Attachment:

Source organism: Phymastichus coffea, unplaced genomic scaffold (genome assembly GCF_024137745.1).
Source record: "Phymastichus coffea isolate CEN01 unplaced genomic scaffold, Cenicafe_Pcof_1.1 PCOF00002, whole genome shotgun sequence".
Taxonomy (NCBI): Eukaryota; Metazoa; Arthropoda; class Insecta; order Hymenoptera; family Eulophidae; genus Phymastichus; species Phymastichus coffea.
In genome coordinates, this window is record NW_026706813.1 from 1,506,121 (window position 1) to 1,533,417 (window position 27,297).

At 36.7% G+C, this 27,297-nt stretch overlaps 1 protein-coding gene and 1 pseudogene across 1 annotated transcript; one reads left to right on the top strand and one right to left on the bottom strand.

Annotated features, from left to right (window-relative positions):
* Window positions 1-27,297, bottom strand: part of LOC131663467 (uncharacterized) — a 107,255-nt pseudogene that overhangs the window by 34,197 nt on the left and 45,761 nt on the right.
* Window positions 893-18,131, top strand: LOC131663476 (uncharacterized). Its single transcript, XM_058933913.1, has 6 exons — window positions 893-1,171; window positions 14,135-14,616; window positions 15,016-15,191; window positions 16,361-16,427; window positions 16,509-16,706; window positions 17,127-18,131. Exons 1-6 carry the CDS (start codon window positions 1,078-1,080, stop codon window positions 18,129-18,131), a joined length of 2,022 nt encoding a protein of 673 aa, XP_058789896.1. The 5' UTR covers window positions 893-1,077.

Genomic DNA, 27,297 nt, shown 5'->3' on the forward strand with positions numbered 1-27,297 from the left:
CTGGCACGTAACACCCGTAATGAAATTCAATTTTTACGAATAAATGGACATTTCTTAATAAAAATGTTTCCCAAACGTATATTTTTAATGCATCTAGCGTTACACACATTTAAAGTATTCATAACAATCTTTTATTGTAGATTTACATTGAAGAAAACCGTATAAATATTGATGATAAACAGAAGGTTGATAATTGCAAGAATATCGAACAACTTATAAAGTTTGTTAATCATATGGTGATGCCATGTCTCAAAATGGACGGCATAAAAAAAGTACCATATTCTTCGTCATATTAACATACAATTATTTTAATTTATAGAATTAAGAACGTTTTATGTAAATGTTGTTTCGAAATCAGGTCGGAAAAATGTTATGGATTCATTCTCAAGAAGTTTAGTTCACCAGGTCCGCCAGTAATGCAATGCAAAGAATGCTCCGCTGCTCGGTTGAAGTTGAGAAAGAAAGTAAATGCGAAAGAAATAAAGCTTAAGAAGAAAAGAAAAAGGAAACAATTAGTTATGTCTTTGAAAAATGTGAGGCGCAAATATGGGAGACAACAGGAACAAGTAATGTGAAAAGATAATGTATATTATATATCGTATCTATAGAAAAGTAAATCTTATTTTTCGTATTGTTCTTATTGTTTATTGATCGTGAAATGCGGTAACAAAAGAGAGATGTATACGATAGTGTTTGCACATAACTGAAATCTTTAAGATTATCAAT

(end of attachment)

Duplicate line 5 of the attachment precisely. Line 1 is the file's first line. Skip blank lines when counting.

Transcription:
At 36.7% G+C, this 27,297-nt stretch overlaps 1 protein-coding gene and 1 pseudogene across 1 annotated transcript; one reads left to right on the top strand and one right to left on the bottom strand.